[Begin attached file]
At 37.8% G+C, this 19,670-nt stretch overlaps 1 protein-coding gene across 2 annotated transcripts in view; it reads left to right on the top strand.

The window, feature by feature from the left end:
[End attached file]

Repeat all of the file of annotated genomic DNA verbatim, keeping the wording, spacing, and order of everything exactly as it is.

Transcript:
At 37.8% G+C, this 19,670-nt stretch overlaps 1 protein-coding gene across 2 annotated transcripts in view; it reads left to right on the top strand.

The window, feature by feature from the left end: